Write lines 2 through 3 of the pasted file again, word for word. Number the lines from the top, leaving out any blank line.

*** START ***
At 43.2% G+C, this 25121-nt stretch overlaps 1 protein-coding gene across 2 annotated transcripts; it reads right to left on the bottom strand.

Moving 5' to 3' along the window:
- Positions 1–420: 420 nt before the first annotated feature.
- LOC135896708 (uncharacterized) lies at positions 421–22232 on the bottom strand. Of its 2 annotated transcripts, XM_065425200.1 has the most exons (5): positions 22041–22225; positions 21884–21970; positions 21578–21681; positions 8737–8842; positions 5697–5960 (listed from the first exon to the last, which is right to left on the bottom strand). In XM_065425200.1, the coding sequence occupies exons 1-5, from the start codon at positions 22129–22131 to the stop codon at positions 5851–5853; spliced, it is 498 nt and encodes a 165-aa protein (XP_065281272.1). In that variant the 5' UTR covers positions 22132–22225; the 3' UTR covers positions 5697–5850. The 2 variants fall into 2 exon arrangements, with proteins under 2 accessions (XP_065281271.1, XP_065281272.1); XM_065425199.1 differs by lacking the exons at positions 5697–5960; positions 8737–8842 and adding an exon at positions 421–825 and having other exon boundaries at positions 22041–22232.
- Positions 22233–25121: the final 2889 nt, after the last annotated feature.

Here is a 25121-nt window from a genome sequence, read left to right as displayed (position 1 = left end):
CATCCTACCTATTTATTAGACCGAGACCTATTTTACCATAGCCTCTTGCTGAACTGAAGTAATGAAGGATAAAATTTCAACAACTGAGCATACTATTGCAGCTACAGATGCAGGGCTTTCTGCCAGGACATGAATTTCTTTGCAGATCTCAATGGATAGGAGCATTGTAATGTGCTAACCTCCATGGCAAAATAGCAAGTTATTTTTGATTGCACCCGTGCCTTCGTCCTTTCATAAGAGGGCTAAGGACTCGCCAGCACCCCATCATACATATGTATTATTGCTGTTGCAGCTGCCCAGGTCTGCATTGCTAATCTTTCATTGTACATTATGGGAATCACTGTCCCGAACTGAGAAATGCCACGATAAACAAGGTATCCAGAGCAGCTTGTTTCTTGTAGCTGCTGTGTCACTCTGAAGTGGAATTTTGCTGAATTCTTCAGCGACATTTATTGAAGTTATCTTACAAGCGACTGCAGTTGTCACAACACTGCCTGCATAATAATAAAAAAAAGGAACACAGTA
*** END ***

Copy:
Moving 5' to 3' along the window:
- Positions 1–420: 420 nt before the first annotated feature.